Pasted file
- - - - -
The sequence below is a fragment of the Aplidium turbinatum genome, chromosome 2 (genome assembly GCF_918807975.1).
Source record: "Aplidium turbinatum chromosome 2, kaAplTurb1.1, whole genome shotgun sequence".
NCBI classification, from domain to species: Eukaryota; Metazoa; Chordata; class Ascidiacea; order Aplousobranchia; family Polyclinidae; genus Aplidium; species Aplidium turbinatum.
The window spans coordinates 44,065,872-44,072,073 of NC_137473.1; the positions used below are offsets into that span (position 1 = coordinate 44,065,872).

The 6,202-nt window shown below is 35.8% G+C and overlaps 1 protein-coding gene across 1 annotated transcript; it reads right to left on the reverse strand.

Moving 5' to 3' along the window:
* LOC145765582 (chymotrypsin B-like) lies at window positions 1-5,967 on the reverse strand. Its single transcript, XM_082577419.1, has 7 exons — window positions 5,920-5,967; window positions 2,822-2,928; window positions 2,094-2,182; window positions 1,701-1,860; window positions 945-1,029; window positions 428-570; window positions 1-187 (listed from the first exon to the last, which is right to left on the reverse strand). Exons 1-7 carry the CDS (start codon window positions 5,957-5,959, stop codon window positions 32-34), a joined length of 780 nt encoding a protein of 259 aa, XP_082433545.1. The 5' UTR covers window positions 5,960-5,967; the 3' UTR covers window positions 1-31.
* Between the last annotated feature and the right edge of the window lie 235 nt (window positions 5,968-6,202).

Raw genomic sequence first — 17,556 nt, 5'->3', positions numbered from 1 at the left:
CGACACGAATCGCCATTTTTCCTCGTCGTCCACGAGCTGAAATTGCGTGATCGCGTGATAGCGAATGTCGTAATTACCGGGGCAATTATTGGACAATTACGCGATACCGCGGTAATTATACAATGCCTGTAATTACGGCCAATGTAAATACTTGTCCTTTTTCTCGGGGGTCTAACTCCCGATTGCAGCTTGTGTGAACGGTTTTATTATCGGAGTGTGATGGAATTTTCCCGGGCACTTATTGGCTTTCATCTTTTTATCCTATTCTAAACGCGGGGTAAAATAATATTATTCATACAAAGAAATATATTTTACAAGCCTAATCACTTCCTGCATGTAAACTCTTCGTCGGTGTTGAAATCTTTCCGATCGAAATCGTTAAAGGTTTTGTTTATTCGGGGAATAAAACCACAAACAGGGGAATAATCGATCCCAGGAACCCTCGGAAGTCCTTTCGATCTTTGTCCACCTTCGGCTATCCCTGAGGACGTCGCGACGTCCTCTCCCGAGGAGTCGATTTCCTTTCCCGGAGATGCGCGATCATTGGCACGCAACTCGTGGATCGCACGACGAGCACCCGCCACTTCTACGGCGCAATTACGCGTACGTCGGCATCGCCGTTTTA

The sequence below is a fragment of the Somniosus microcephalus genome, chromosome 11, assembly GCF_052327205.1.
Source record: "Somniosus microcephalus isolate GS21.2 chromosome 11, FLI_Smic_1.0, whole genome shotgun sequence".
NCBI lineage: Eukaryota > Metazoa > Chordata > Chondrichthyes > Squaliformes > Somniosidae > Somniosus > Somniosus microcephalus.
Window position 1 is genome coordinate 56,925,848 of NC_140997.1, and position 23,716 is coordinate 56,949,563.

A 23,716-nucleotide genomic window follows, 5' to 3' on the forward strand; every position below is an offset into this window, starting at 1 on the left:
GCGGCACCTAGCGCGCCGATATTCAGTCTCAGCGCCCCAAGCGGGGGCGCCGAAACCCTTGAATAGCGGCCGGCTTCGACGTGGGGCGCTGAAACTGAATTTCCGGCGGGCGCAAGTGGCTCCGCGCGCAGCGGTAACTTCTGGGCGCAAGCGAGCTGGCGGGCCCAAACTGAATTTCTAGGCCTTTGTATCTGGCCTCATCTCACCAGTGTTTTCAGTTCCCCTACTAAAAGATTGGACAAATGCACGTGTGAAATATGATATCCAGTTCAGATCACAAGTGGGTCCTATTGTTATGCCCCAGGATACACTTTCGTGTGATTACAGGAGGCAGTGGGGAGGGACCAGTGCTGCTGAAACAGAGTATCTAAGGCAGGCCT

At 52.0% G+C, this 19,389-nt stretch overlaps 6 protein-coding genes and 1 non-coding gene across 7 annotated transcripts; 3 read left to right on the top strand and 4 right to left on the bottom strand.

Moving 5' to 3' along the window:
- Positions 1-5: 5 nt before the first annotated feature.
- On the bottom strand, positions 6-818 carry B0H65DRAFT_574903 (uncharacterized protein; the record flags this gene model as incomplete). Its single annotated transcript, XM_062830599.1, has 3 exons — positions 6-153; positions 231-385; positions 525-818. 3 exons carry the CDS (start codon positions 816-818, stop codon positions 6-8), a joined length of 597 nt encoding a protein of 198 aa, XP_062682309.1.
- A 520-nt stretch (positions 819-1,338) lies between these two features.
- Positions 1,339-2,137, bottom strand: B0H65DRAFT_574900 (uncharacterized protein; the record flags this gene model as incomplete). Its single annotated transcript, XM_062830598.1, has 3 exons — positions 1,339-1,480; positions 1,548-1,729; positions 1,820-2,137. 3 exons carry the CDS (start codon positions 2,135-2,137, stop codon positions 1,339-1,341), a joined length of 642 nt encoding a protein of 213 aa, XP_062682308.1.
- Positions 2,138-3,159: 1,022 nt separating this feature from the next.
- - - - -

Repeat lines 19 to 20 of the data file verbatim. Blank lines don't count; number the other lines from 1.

- Positions 1-5: 5 nt before the first annotated feature.
- On the bottom strand, positions 6-818 carry B0H65DRAFT_574903 (uncharacterized protein; the record flags this gene model as incomplete). Its single annotated transcript, XM_062830599.1, has 3 exons — positions 6-153; positions 231-385; positions 525-818. 3 exons carry the CDS (start codon positions 816-818, stop codon positions 6-8), a joined length of 597 nt encoding a protein of 198 aa, XP_062682309.1.